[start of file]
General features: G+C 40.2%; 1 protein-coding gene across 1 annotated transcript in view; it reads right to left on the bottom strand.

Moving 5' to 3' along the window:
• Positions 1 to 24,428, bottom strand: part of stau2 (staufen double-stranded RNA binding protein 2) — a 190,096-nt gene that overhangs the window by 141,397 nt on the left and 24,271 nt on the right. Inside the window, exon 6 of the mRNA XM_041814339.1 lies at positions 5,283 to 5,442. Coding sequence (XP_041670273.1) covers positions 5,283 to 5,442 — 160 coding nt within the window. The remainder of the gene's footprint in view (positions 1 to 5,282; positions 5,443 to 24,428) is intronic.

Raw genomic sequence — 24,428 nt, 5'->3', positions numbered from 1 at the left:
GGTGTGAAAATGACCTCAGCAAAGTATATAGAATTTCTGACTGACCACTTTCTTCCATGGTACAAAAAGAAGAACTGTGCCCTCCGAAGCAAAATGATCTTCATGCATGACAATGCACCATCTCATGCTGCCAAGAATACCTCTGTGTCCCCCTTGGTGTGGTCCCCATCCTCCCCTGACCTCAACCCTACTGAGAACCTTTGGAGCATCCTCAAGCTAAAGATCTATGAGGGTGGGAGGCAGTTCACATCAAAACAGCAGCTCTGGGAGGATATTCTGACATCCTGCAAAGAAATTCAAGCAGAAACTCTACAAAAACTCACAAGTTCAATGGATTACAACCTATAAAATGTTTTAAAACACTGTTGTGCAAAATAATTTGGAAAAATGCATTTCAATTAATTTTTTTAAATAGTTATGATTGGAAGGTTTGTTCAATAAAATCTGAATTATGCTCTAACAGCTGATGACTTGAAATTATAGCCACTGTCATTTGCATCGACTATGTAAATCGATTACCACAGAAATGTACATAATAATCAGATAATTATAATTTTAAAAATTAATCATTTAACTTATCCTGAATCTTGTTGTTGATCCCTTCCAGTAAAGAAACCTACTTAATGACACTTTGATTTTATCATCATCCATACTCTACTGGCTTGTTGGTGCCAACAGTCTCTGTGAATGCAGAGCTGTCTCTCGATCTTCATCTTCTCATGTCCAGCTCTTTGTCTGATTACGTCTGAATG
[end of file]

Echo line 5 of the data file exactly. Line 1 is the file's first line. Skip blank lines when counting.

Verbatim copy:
GGTGTGAAAATGACCTCAGCAAAGTATATAGAATTTCTGACTGACCACTTTCTTCCATGGTACAAAAAGAAGAACTGTGCCCTCCGAAGCAAAATGATCTTCATGCATGACAATGCACCATCTCATGCTGCCAAGAATACCTCTGTGTCCCCCTTGGTGTGGTCCCCATCCTCCCCTGACCTCAACCCTACTGAGAACCTTTGGAGCATCCTCAAGCTAAAGATCTATGAGGGTGGGAGGCAGTTCACATCAAAACAGCAGCTCTGGGAGGATATTCTGACATCCTGCAAAGAAATTCAAGCAGAAACTCTACAAAAACTCACAAGTTCAATGGATTACAACCTATAAAATGTTTTAAAACACTGTTGTGCAAAATAATTTGGAAAAATGCATTTCAATTAATTTTTTTAAATAGTTATGATTGGAAGGTTTGTTCAATAAAATCTGAATTATGCTCTAACAGCTGATGACTTGAAATTATAGCCACTGTCATTTGCATCGACTATGTAAATCGATTACCACAGAAATGTACATAATAATCAGATAATTATAATTTTAAAAATTAATCATTTAACTTATCCTGAATCTTGTTGTTGATCCCTTCCAGTAAAGAAACCTACTTAATGACACTTTGATTTTATCATCATCCATACTCTACTGGCTTGTTGGTGCCAACAGTCTCTGTGAATGCAGAGCTGTCTCTCGATCTTCATCTTCTCATGTCCAGCTCTTTGTCTGATTACGTCTGAATG